7. Don’t Fight Anyone

Should you learn self-defense skills? Definitely, however, the most valuable self-defense tip is to learn how to avoid a conflict in the first place.

During a survival situation, even the smallest of injuries must be treated diligently. It may seem like a minor cut or scrape, but if an infection sets in, it can lead to serious complications.

In densely populated areas, getting into a fight almost certainly attracts unwanted attention. You could attract attention that is not on your side, in which case you are likely to suffer more than just cuts and bruises.

8. Consider A Dog

Sighting a homeless person with a dog is not uncommon. There are many legitimate uses for dogs, companionship as well as protection from those who would harm you. They can also help provide warmth while you sleep.

9. Carry First Aid Supplies

As I mentioned, cuts or scrapes can lead to infection. Be prepared for injuries by carrying Bandaids antibiotic ointment. It doesn’t cost much, and it could save your life.

10. Blend In With The Crowd

A homeless person can be very good at blending into their surroundings. They are referred to as the Invisible Population in the United States.

In the survival world, this is known as being a gray man (or woman). A gray man can blend into a crowd or surrounding area without being noticed.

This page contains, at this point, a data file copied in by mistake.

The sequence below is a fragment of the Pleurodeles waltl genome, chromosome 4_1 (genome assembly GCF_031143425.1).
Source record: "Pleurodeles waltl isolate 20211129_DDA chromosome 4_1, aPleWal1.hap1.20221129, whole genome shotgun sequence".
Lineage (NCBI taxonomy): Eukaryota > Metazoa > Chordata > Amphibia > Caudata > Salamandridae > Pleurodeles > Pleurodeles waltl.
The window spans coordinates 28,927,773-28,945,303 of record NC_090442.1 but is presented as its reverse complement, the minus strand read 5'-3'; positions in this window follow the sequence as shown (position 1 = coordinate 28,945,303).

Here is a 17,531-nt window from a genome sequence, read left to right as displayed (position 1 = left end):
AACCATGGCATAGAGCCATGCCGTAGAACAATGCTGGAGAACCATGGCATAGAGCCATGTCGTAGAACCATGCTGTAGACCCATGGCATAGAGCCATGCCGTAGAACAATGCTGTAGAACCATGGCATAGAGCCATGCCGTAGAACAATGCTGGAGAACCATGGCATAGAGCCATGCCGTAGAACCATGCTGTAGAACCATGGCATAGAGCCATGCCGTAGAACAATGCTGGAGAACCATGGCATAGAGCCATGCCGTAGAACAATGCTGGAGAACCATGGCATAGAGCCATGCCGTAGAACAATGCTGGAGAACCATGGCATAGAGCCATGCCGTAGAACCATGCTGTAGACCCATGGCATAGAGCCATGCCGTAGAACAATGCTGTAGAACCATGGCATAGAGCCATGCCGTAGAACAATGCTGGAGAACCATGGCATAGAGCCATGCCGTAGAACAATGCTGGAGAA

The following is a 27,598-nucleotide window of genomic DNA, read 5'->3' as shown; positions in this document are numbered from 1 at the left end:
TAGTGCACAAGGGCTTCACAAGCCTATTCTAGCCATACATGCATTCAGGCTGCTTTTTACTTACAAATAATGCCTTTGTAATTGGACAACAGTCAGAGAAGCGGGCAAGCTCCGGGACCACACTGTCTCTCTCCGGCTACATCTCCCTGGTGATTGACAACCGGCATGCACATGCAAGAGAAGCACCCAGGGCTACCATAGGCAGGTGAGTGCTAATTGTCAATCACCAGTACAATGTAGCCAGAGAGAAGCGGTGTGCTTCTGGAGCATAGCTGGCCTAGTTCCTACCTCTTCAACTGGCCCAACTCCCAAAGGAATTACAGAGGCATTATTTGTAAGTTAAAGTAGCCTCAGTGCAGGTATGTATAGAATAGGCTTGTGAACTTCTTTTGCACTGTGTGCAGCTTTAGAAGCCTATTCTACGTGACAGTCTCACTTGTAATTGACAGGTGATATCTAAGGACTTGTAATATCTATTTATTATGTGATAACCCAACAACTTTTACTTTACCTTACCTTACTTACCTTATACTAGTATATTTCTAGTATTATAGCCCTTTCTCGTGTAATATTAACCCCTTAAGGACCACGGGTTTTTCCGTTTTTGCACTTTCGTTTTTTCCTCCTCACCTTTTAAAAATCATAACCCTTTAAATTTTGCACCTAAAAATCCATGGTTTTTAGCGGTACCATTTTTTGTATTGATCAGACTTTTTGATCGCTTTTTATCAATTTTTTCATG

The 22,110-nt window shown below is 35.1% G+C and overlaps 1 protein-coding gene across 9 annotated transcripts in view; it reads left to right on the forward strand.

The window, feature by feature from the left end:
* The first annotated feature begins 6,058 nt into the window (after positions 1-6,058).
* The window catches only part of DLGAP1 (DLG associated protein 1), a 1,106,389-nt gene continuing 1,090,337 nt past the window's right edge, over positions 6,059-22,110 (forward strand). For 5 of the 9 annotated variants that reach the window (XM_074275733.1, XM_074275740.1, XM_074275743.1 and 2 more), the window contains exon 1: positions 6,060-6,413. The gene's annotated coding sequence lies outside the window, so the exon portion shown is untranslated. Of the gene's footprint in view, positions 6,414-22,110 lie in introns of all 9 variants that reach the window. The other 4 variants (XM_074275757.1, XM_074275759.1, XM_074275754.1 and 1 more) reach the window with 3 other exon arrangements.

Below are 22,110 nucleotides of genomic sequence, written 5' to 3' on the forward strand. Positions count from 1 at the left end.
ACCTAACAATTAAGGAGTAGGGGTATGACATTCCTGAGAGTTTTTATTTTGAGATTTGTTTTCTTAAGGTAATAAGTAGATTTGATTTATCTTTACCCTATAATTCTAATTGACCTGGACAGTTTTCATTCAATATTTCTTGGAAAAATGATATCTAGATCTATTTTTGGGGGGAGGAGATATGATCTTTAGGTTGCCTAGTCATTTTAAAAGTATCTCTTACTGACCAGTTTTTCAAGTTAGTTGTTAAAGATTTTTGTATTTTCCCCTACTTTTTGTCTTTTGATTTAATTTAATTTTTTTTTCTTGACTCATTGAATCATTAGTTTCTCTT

In the crowd, they dress like everyone else, move in the crowd’s direction rather than against it, and avoid eye contact with others. Gray men don’t have it easy, but they can go a long way towards avoiding detection by criminals and law enforcement.

Maintaining a clean appearance is one of the best ways to blend in. As much as possible, use public bathrooms to shave and clean yourself. When you look more presentable, people are more likely to treat you better. Cleanliness can be achieved by…

11. Use Baking Soda

One of the most overlooked aspects of survival is personal hygiene and sanitation. Out on the streets, sanitation standards won’t be very good, and you’ll need to take action to keep yourself healthy.